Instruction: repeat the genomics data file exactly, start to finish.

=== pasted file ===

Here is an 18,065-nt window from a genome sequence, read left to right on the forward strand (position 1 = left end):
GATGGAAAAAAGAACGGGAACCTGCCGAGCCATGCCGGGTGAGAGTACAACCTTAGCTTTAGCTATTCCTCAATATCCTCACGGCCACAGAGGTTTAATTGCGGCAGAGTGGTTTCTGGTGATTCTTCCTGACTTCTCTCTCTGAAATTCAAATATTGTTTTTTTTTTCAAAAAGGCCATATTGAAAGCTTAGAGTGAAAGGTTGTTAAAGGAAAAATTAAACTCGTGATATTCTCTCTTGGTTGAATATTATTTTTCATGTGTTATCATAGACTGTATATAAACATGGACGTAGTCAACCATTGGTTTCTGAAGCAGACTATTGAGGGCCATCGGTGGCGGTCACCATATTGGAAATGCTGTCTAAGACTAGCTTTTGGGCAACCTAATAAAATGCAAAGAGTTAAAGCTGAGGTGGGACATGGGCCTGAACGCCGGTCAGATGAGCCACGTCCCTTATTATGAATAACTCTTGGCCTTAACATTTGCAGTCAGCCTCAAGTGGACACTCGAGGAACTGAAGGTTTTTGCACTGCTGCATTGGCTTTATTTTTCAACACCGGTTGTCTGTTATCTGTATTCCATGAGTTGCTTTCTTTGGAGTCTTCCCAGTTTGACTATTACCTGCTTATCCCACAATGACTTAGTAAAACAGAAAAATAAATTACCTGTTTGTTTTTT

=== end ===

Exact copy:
Here is an 18,065-nt window from a genome sequence, read left to right on the forward strand (position 1 = left end):
GATGGAAAAAAGAACGGGAACCTGCCGAGCCATGCCGGGTGAGAGTACAACCTTAGCTTTAGCTATTCCTCAATATCCTCACGGCCACAGAGGTTTAATTGCGGCAGAGTGGTTTCTGGTGATTCTTCCTGACTTCTCTCTCTGAAATTCAAATATTGTTTTTTTTTTCAAAAAGGCCATATTGAAAGCTTAGAGTGAAAGGTTGTTAAAGGAAAAATTAAACTCGTGATATTCTCTCTTGGTTGAATATTATTTTTCATGTGTTATCATAGACTGTATATAAACATGGACGTAGTCAACCATTGGTTTCTGAAGCAGACTATTGAGGGCCATCGGTGGCGGTCACCATATTGGAAATGCTGTCTAAGACTAGCTTTTGGGCAACCTAATAAAATGCAAAGAGTTAAAGCTGAGGTGGGACATGGGCCTGAACGCCGGTCAGATGAGCCACGTCCCTTATTATGAATAACTCTTGGCCTTAACATTTGCAGTCAGCCTCAAGTGGACACTCGAGGAACTGAAGGTTTTTGCACTGCTGCATTGGCTTTATTTTTCAACACCGGTTGTCTGTTATCTGTATTCCATGAGTTGCTTTCTTTGGAGTCTTCCCAGTTTGACTATTACCTGCTTATCCCACAATGACTTAGTAAAACAGAAAAATAAATTACCTGTTTGTTTTTT